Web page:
Cooper hammers on HB 2 during Greensboro rally
Published 12:05 am Thursday, August 4, 2016
By Josh Bergeron
GREENSBORO — Democratic gubernatorial candidate Roy Cooper on Wednesday issued sweeping criticism of incumbent Gov. Pat McCrory and called the state’s previous four years a preview of a Donald Trump presidency.
In a speech during an event for Democratic vice presidential nominee Tim Kaine, Cooper focused on House Bill 2 when talking about North Carolina’s economy, which Republican leadership has touted as notably improved under McCrory. Cooper noted that businesses, conventions and concerts haven’t come to North Carolina because of the law.
He called for a total repeal of the law, which has been the subject of controversy for a provision that requires people to use public bathrooms corresponding with the gender on their birth certificate.
“We may never know how many businesses and conventions and tourists and potential jobs have been taken off the list for North Carolina because of this bad law,” he said. “That is what can happen when you elect leaders who put their political careers ahead of the people they serve.”
Cooper attempted to associate Trump with McCrory. He didn’t give specifics about the association between the two.
“Unfortunately, House Bill 2 is just a preview of what we would get in a Trump-McCrory agenda, and we are not going to let that happen,” Cooper said. “I continue to believe that North Carolina is better than this.”
The 2017 NBA All-Star Game moving out of Charlotte occurred specifically because of House Bill 2. Paypal cancelled plans for a 400-job facility in Charlotte. A number of musicians have canceled concerts because of the law. Dollar-figure estimates of losses because of House Bill 2 range from millions to billions.
“We have seen the damage that one, reckless law has caused our economy here in North Carolina,” Cooper said. “The last thing we need is a reckless president of the United States of America.”
There’s no doubt that North Carolina’s economy has grown during the past several years. More people live in the state, and the unemployment rate and associated statistics rank better than the same numbers during the economic recession. During his Wednesday speech, Cooper claimed that McCrory isn’t responsible for that growth.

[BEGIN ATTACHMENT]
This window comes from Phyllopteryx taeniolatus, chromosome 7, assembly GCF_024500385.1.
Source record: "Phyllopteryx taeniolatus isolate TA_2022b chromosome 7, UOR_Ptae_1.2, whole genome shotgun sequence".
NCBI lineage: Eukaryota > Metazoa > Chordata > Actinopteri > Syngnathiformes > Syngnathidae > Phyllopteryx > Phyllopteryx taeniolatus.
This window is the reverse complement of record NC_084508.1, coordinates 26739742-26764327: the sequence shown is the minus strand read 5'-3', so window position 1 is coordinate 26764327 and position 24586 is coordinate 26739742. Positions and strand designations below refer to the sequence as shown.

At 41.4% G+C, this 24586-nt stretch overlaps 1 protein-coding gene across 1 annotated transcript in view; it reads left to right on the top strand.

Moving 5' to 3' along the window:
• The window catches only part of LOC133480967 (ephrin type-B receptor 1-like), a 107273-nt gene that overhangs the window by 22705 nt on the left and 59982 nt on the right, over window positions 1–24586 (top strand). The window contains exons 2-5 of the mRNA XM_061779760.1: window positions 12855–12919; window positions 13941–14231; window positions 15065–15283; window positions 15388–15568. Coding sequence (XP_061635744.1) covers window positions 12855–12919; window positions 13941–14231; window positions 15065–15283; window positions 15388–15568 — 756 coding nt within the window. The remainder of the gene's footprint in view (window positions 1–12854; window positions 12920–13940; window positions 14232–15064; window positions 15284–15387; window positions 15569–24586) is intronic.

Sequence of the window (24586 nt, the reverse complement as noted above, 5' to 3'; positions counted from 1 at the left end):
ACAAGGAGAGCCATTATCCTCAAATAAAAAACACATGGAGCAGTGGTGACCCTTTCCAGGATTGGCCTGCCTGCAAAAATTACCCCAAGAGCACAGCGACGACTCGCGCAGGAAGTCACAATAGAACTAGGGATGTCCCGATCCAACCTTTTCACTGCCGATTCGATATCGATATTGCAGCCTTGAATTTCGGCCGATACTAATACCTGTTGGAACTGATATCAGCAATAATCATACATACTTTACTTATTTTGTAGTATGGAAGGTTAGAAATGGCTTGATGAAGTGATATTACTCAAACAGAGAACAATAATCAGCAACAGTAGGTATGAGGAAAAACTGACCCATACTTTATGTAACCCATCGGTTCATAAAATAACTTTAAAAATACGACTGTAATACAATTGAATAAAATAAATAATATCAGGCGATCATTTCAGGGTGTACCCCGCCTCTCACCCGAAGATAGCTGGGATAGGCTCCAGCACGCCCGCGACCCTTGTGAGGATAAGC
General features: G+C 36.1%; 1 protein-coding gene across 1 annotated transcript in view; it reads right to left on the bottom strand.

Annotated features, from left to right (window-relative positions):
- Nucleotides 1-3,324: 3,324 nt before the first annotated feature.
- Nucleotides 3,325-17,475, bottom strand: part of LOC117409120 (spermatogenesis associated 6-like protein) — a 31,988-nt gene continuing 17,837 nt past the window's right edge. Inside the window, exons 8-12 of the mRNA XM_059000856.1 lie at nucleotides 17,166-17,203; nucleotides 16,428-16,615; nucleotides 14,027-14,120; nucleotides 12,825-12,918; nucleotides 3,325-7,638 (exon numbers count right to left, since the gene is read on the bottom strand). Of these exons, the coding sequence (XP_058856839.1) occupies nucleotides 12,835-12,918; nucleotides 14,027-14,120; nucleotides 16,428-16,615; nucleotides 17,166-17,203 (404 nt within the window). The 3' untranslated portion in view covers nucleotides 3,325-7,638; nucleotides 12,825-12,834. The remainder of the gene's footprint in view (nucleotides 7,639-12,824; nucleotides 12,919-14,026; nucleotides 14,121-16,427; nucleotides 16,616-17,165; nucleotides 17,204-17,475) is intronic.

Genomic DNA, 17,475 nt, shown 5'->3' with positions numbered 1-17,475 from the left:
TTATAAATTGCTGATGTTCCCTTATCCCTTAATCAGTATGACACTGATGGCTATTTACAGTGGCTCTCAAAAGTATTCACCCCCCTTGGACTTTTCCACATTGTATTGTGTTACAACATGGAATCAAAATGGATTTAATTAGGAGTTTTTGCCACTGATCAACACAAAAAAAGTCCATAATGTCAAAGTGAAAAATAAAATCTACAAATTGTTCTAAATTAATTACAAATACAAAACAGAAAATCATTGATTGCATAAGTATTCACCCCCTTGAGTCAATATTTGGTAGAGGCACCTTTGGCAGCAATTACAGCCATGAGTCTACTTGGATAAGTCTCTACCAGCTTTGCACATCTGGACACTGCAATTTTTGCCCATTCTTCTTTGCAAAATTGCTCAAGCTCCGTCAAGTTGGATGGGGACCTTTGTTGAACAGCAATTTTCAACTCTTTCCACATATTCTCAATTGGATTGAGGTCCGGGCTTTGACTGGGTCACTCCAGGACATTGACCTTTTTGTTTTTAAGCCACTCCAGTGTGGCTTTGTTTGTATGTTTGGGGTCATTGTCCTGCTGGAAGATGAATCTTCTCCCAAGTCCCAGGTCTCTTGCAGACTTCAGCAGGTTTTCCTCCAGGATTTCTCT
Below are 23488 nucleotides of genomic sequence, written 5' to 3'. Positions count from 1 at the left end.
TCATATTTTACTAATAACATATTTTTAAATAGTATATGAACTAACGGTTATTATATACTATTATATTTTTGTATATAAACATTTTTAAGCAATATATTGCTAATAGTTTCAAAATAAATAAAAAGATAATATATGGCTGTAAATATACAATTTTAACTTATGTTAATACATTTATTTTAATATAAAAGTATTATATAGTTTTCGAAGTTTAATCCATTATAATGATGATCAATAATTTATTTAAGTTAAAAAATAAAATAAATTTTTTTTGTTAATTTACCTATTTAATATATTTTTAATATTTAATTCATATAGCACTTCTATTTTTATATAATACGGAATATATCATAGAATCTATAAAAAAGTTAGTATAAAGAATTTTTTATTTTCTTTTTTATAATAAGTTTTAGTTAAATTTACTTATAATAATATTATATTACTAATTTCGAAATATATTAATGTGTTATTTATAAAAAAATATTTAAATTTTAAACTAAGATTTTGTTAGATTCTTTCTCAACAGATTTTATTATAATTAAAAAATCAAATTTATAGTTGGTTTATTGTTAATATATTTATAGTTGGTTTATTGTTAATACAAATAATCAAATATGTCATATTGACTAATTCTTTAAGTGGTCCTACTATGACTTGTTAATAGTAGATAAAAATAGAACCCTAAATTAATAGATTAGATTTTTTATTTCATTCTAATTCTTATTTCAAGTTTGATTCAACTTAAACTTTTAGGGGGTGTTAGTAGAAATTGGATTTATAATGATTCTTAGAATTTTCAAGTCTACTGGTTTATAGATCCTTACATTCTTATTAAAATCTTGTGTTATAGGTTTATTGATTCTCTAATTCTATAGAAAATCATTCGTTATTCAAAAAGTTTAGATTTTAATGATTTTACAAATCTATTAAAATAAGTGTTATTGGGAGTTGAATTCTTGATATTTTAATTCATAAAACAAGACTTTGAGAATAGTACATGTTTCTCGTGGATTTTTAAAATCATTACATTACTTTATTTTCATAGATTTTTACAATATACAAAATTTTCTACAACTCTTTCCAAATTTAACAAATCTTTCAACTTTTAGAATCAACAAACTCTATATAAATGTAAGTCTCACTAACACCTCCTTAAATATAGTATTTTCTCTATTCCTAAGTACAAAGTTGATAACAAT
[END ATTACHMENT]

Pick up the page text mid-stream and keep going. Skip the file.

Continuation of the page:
“Make no mistake, many of our entrepreneurs here in North Carolina are still succeeding, but it’s not because of our governor,” Cooper said. “It’s in spite of him.”
The North Carolina GOP frequently criticizes Cooper for not doing his job as the state’s attorney general. A GOP statement issued Wednesday, for example, asks why Cooper hasn’t represented North Carolina in court cases over a voter identification law recently struck down by a federal court.
“Roy Cooper should do the right thing for once and reimburse the state for the cost necessary to hire others to do his job,” said N.C. GOP Executive Director Dallas Woodhouse in a Wednesday news release. “A good question for voters is — why give Roy Cooper a promotion when he refuses to do the job he already has?”
Cooper’s decision to not represent North Carolina in a voter identification lawsuit likely comes from his opposition to the measure. He has called the law discriminatory, saying McCrory is “trying to defend the indefensible.”
During Wednesday’s event in Greensboro, speakers praised a recent federal court decision that found the law unconstitutional. Cooper said early voting may start earlier because of the lawsuit ruling.
Contact reporter Josh Bergeron at 704-797-4246.